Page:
I have seen the chief examiner’s CE report for 2018. It is no different from general poverty and failure in English and math. In 2018, the EC said there were “rampant grammatical, spelling and punctuation errors dominating candidates’ essays”. Some of the expressions of the candidates were generally incoherent or inappropriate for the context. Sometimes the candidates simply translated their native language into the English language.’ The following year, 2019, the WAEC registrar at the time, Mr. Iyi Uwadiae, an Edo man, at the formal opening of the 67th annual meeting of the Council in Freetown, Sierra Leone, said that most of the Candidates often want to cover up their inability and incapacity by engaging in bad exam practice. “The unrest has continued to distract educational administrators and testing bodies from their core tasks, as it permeates the school system at all levels, posing a challenge to the propensity for academic achievement and a threat to the reliability of the assessment processes. evaluation,” Uwadiae said.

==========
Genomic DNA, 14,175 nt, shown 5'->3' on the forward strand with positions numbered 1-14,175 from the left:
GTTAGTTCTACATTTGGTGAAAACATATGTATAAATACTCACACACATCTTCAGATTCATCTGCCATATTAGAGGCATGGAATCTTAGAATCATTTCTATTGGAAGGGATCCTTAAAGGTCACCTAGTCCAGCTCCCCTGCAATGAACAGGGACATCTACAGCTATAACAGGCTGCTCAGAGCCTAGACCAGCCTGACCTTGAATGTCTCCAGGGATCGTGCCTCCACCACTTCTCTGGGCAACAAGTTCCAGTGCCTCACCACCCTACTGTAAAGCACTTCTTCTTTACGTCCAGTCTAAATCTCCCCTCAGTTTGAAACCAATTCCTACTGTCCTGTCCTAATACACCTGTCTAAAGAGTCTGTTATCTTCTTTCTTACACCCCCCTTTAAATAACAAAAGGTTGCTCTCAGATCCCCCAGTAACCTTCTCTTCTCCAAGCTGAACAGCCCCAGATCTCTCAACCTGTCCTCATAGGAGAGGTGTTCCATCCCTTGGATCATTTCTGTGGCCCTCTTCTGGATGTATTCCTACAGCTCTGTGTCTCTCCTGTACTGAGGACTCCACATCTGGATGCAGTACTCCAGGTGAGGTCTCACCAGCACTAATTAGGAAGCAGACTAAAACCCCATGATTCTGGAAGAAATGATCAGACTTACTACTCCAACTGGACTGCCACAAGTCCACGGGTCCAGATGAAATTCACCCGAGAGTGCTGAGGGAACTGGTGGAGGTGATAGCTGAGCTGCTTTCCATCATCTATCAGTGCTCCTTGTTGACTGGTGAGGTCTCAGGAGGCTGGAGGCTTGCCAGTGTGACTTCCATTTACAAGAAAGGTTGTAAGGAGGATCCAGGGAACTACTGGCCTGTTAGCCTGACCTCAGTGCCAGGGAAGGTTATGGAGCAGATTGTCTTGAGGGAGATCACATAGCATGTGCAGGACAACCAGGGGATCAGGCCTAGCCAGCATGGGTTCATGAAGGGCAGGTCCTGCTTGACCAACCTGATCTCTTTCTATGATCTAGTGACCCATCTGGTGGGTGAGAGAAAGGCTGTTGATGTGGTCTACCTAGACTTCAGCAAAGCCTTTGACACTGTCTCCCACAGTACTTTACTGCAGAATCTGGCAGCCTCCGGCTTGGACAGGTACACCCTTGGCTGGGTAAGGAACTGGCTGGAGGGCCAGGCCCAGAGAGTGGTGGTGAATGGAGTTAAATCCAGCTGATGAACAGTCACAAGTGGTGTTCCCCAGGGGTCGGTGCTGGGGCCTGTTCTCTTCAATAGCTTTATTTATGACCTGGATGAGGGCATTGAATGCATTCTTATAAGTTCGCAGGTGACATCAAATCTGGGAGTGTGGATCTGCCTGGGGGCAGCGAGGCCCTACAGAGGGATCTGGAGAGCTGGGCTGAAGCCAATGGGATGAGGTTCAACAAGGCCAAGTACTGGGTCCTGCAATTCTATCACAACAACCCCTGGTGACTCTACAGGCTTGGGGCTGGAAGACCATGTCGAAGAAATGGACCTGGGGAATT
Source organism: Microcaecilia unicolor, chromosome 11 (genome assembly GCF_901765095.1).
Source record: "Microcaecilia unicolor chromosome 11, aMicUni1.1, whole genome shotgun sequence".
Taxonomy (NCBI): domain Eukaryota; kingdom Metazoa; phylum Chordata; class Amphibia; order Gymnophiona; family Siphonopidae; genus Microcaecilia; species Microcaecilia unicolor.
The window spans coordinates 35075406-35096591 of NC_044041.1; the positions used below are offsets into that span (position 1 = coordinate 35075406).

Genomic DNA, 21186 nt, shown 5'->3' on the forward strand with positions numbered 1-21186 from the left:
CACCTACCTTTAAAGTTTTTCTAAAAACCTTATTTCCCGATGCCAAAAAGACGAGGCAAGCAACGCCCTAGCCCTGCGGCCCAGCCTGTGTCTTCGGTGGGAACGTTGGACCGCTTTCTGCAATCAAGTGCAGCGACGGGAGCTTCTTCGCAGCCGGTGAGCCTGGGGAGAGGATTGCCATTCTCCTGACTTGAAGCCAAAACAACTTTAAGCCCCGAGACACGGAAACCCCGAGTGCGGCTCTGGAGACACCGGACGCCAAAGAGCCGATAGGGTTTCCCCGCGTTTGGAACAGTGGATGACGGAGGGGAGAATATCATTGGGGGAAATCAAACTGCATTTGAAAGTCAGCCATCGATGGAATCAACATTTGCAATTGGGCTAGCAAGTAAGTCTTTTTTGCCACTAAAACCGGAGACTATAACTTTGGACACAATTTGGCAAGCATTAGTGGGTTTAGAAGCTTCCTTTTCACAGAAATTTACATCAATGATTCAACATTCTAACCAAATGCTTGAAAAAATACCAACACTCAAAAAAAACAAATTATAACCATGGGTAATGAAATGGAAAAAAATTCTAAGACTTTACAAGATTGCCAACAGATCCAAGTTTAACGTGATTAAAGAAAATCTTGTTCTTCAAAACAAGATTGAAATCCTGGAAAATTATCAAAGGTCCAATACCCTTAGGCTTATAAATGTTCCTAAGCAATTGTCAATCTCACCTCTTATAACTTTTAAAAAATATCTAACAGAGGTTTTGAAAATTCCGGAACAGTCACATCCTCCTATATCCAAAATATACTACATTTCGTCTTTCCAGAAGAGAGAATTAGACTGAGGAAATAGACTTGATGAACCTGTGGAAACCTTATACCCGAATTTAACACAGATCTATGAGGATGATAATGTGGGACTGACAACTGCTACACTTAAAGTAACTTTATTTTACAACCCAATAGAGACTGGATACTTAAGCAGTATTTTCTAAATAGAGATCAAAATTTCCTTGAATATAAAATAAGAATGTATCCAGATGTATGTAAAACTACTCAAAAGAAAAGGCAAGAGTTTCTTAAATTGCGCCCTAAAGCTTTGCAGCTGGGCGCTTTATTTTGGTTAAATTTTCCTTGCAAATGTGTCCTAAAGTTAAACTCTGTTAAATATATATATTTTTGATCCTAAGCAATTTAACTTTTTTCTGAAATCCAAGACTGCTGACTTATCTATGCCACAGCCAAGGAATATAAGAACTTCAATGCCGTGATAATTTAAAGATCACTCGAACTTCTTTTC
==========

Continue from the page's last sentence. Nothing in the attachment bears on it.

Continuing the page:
This is true and many people are very concerned. In Edo State, the governor, Mr. Godwin Obaseki, initiated a series of ‘reforms’ after taking office as governor. Part of what he has done is in the plan to ‘reform’ a system that perennially produces half-baked individuals who are eventually unable to handle critical instruments of government. To carry out these ‘reforms’, Obaseki closed most of the schools: colleges of education, schools of nursing and agriculture and the like. I visited about four such institutions in Benin City: the Institute of Continuing Education, ICE, the Nigerian Observer, the Center for Community Development behind the vegetable market in Benin City, and the Abudu College of Education. Obaseki demarcated the ICE in two. He developed the other side of the building to promote his idea of ’reforms’ and left the other side to simply rot. He moved the Downtown Community Development Center to a bush in Bekuma, North Edo, shutting it down completely. He too has closed the Nigerian Observer out the back door, preferring to tell everyone nonsense that he is carrying out ‘reforms’ in that great institution. He recently moved against journalists, but was forced to back down after strident resistance he met.